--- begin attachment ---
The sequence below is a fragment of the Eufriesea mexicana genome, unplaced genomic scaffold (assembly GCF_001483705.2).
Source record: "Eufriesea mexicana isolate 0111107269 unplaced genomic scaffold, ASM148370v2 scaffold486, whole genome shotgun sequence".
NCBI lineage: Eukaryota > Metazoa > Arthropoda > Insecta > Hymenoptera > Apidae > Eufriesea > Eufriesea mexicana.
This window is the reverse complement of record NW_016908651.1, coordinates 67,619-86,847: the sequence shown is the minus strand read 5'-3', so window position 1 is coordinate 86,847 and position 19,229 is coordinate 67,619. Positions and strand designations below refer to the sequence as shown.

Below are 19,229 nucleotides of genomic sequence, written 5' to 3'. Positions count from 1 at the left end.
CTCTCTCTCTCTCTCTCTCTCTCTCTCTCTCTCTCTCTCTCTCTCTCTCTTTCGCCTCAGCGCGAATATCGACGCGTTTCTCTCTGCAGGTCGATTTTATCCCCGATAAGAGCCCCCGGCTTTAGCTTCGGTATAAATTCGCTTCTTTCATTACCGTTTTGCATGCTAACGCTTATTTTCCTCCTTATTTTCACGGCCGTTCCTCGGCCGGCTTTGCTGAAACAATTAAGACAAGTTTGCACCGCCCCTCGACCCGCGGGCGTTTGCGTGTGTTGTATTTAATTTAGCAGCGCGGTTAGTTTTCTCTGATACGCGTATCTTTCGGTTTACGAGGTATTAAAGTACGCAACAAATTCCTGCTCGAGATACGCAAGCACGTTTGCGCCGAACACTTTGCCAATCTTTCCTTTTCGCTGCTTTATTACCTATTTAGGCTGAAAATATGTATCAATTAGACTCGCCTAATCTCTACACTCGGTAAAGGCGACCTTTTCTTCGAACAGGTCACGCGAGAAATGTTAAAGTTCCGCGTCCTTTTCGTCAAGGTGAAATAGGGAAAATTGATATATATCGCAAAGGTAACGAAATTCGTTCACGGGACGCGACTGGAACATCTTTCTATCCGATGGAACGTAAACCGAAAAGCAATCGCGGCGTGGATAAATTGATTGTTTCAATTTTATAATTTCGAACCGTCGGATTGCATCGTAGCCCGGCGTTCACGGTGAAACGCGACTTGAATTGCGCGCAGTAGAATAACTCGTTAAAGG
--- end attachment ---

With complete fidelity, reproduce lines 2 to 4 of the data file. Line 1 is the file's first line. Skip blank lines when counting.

Source record: "Eufriesea mexicana isolate 0111107269 unplaced genomic scaffold, ASM148370v2 scaffold486, whole genome shotgun sequence".
NCBI lineage: Eukaryota > Metazoa > Arthropoda > Insecta > Hymenoptera > Apidae > Eufriesea > Eufriesea mexicana.
This window is the reverse complement of record NW_016908651.1, coordinates 67,619-86,847: the sequence shown is the minus strand read 5'-3', so window position 1 is coordinate 86,847 and position 19,229 is coordinate 67,619. Positions and strand designations below refer to the sequence as shown.